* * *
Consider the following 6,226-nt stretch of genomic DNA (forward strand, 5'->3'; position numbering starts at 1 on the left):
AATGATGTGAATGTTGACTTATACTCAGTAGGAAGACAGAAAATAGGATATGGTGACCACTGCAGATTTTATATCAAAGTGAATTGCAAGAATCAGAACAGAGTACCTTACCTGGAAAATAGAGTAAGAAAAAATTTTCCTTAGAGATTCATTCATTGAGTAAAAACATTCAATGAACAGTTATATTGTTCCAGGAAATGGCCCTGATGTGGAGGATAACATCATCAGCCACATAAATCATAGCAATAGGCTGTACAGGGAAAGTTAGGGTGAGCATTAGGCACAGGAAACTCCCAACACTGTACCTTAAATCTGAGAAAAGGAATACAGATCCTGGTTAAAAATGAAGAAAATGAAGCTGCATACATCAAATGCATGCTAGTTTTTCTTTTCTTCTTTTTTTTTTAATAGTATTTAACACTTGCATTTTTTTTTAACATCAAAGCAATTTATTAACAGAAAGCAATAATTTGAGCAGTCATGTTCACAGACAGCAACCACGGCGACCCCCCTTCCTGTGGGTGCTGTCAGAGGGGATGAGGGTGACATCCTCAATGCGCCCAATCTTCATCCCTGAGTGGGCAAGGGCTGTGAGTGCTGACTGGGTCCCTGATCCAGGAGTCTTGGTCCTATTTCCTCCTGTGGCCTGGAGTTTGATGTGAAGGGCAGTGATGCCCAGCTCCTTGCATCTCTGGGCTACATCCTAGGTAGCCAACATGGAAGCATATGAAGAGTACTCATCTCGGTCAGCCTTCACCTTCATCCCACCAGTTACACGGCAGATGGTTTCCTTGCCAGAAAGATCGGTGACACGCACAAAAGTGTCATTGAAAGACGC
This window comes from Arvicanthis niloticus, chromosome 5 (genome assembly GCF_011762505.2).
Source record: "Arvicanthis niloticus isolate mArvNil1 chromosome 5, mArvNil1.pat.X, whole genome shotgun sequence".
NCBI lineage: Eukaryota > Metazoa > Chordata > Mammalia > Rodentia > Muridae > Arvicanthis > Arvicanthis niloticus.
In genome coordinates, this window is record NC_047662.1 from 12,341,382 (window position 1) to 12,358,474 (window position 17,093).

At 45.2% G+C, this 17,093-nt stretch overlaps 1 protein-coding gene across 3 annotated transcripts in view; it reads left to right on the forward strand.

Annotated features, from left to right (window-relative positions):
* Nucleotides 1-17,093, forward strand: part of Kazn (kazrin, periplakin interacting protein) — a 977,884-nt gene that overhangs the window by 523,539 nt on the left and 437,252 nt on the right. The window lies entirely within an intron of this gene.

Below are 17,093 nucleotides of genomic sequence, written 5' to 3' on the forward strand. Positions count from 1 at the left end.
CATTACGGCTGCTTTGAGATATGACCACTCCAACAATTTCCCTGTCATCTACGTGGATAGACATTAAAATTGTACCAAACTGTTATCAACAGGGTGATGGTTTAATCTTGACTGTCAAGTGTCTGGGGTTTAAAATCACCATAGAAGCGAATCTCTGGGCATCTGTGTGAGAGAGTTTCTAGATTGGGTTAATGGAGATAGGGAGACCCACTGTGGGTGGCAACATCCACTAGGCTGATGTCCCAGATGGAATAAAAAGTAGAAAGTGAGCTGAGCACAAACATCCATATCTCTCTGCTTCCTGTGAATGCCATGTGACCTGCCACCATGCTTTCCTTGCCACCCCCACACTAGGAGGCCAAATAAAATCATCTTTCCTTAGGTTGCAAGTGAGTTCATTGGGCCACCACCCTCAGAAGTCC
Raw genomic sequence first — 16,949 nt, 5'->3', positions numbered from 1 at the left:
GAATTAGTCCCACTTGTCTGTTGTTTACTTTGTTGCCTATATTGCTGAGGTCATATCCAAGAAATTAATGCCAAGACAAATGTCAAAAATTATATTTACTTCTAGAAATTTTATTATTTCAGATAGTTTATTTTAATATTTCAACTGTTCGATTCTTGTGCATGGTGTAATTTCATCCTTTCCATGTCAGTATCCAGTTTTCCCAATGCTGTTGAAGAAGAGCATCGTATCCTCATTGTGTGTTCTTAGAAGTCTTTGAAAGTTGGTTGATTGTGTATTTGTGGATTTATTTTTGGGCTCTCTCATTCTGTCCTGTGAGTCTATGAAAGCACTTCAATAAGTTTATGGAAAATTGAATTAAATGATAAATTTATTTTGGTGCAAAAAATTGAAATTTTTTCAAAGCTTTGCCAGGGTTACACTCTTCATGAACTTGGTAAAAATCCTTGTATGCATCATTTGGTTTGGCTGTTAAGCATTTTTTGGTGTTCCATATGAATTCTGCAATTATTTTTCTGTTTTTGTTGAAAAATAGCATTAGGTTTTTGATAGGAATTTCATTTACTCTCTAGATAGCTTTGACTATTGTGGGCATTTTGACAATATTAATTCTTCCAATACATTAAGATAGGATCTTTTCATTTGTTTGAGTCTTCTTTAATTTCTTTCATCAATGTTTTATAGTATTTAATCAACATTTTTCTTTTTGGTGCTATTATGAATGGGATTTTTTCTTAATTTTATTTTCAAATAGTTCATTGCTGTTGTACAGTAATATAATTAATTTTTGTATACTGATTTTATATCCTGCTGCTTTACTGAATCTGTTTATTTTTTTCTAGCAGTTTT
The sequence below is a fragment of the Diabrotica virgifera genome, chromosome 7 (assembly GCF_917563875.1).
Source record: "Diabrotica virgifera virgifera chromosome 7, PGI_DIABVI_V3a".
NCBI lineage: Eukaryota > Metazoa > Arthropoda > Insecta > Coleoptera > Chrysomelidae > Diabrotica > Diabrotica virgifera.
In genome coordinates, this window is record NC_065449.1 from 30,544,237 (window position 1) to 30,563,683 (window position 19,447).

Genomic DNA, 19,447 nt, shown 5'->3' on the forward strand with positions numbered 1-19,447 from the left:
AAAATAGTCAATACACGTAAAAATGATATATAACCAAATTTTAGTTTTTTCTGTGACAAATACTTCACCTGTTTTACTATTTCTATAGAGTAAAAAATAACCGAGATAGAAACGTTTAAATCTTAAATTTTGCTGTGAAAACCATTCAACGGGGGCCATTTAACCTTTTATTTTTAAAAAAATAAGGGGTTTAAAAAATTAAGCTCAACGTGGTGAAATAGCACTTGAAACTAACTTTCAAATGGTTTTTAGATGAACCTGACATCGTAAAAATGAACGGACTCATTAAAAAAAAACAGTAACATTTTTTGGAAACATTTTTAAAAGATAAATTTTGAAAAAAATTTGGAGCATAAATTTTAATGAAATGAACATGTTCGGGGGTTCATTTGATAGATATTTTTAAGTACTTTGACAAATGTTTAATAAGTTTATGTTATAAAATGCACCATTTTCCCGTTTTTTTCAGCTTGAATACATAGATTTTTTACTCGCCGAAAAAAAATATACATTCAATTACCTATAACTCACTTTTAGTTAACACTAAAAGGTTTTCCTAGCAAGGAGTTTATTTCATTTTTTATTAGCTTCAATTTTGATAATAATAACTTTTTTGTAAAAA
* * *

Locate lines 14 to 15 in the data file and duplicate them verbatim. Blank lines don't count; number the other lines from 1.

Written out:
The sequence below is a fragment of the Diabrotica virgifera genome, chromosome 7 (assembly GCF_917563875.1).
Source record: "Diabrotica virgifera virgifera chromosome 7, PGI_DIABVI_V3a".